Magnesium sulfate has an unresolved mechanism of action regarding uterine contractions, but it has been described to inhibit the entry of calcium into the uterine smooth muscle.[18] It also has vasodilatory effects on uterine blood vessels. The magnesium sulfate is used for neuroprotection and studies have failed to demonstrate its effectiveness in pregnancy prolongation in the setting of preterm labor.[19][20][6] It´s not advised to use magnesium sulfate in conjunction with calcium channel blockers, unless for neuroprotection, due to the risk of maternal respiratory depression. Its sole route of administration is intravenously and cleared by the kidneys. There are risks of magnesium toxicity and the side effects include flushing, nausea, reduced deep tendon reflexes, blurred vision, and reduced cardiac contractility. Calcium gluconate and fluids are used to manage the side effects of magnesium toxicity. 

Nonsteroidal anti-inflammatories work through inhibiting cyclooxygenases (COX).[21] These enzymes are responsible for the production of prostaglandins from arachidonic acid. The most common medication in this class is a non-selective COX inhibitor, indomethacin. The route of administration for indomethacin is orally or rectally. This medication has renal effects by vasoconstriction through the lack of prostaglandins being produced at the site of the afferent arteriole. Indomethacin also has gastrointestinal effects by increasing the rate of ulcer formation. The lack of prostaglandin production in the stomach increases the prevalence of mucosal injury and gastrointestinal bleeding. It is contraindicated in women who have a history of bleeding disorders, gastritis, aspirin hypersensitivity, and hepatic impairment. Indomethacin is also contraindicated after 32 weeks of gestational age because of premature closure of the ductus arteriosus. [22] Other fetal effects from indomethacin include oligohydramnios, gastric perforation, and pulmonary hypertension.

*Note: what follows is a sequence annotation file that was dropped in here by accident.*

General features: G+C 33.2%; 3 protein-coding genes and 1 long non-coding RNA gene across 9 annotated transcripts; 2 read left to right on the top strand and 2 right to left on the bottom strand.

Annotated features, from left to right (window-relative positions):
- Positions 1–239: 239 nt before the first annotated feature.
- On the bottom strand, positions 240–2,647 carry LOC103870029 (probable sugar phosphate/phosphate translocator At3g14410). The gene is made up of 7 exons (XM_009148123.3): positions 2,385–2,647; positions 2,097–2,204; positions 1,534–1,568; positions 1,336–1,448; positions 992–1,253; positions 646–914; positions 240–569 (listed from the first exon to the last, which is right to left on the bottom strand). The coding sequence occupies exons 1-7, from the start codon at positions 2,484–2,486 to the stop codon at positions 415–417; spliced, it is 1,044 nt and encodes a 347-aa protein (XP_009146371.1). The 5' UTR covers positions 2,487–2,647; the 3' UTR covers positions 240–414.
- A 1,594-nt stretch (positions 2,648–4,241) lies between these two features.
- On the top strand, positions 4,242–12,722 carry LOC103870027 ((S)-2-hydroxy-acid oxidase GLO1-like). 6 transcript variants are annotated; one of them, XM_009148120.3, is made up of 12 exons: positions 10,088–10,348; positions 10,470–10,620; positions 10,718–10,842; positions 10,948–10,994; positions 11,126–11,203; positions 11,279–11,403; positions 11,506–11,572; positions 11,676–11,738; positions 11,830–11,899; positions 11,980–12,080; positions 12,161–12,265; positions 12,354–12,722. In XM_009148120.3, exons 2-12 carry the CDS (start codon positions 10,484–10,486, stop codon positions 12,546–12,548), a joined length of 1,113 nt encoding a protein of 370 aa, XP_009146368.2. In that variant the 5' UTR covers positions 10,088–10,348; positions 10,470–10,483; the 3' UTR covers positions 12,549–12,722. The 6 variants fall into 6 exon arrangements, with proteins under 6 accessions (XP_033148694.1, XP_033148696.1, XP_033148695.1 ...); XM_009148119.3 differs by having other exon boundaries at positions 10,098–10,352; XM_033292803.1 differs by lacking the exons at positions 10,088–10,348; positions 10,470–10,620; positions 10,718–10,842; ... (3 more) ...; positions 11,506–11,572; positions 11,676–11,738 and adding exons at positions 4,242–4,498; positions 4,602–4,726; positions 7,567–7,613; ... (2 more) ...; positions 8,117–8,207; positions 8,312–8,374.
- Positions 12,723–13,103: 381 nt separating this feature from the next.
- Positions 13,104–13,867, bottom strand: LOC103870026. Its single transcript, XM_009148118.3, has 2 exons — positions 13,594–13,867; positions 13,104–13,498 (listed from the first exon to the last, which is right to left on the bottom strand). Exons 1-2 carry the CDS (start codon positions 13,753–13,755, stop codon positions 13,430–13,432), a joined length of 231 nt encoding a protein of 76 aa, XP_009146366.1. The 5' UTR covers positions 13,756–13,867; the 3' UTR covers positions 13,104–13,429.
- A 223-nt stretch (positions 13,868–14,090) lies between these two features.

Oxytocin inhibitors work by competitively acting at the oxytocin receptor site. Oxytocin acts to increase the intracellular levels of inositol triphosphate. The medications currently in this class are atosiban and retosiban.[23] This group of tocolytics currently is not approved in the United States but was approved in Europe in 2000.[24] The medication is delivered intravenously. Maternal nor fetal side effects have not been described for this tocolytic.